In conjunction with the exhibition Cave Temples of Dunhuang: Buddhist Art on China’s Silk Road, musicians from the Silk Road Ensemble are in residence at the Getty to create pop-up musical performances inspired by the art and replica caves on view.
Violist Nicholas Cords was inspired to perform “Loop” by Hungarian composer György Ligeti—which features repeated notes and rhythms—by the repetition of images of the Buddha (1,036 of them, to be exact) in replica Cave 320. In Buddhist art, replication of sacred images and texts is a devotional practice and a way to gain karmic merit.
Look for more videos coming soon featuring other artists from the Ensemble, playing music inspired by the caves.
More to Explore
Ko Umezaki Performs the Shakuhachi in Cave 285 companion video
Sandeep Das Performs Music Inspired by Cave 285 companion video
Cave Temples of Dunhuang: Buddhist Art on China’s Silk Road exhibition information
Silk Road Ensemble Interprets Dunhuang through Spontaneous Live Music Iris article
Silk Road Ensemble musician and instrument profiles
Art, History, and Conservation of the Cave Temples of Dunhuang video
Virtual Tour of Cave 320, Mogao Grottoes
Unlike other members of the Silk Road Ensemble that come from traditions where Buddhism features prominently in their religious and musical traditions… Other members of the ensemble come from places like Japan, India, and China, et cetera. I come from Minnesota, which has not a whole lot to do with Buddhism—if you listen to Garrison Keillor it has a lot more to do with the Lutheran Church.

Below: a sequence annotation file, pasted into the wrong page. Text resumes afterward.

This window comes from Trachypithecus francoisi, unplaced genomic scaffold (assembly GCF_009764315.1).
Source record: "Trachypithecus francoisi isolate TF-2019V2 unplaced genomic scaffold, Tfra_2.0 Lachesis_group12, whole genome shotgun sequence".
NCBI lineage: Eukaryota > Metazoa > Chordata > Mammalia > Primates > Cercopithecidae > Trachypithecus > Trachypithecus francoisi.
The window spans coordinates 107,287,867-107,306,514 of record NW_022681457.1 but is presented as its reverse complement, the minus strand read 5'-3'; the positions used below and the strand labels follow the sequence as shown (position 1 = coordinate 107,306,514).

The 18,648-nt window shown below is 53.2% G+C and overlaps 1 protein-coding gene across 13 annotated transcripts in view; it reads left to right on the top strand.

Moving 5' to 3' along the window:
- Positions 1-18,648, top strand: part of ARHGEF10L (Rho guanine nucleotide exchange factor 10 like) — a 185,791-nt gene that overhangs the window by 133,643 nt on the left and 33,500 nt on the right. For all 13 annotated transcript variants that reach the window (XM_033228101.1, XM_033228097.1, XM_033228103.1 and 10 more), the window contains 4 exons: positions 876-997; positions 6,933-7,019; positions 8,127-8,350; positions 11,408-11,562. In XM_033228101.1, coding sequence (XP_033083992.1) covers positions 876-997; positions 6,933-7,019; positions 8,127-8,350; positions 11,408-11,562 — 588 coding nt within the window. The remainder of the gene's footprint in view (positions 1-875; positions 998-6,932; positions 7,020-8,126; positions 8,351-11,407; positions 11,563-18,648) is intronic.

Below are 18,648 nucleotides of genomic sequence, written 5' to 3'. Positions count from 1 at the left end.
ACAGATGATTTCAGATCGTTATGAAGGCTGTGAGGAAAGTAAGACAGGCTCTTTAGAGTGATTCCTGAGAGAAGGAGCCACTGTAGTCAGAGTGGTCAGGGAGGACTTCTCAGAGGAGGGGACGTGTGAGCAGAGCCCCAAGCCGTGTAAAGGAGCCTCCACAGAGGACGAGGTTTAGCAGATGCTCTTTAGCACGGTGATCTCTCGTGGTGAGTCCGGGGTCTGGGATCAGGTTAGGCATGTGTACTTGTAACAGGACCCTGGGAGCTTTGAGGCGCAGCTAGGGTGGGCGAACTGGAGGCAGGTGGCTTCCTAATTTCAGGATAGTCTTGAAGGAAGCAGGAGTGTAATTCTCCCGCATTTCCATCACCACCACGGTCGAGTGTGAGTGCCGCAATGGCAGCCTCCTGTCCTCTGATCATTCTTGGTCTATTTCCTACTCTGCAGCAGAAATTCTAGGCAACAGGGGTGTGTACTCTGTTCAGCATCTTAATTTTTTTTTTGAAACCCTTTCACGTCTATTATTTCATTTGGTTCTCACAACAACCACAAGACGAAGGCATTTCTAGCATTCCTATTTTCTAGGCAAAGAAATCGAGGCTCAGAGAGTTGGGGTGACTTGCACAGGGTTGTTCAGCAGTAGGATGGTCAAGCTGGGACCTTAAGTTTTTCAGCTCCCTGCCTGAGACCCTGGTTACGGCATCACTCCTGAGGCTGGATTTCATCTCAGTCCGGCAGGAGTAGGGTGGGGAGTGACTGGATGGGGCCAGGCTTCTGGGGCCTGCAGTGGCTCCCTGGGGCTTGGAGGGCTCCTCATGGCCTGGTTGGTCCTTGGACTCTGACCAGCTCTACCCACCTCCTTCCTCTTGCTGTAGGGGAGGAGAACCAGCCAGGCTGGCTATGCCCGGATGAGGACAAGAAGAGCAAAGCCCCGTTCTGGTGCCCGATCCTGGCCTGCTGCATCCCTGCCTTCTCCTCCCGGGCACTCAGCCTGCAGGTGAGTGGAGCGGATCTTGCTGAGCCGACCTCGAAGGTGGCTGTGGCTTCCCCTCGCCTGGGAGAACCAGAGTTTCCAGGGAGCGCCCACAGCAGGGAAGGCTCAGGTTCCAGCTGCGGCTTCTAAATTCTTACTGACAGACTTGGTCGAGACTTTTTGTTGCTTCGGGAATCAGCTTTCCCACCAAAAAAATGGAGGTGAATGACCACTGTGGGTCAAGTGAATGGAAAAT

What I love about visiting these replica caves is that just about anybody can find an entry point into what is here. Whether it be through religious teachings or through the aesthetic beauty of what’s here.
The first thing that I thought, was that this cave has a sort of pulsating rhythm about it, and that really spoke to me. In a way, you see in the imagery, you see 1,036 images of the Buddha on the ceiling here, in rhythmic repetition going to the apex of this tent formation. My mind immediately went to a piece that I know, a solo viola sonata, by a Hungarian composer written in 1991. György Ligeti wrote this, and this is one movement from that piece called “Loop.”
It is a very rhythmic piece and I would describe it as the movement of time. Going from slow to fast, the piece is built with basically nine cells or nine iterations of this loop that go from small note values to very fast note values.
[Nicholas plays the viola]
Unlike other members of the Silk Road Ensemble that come from traditions where Buddhism features prominently in their religious and musical traditions… Other members of the ensemble come from places like Japan, India, and China, et cetera. I come from Minnesota, which has not a whole lot to do ...
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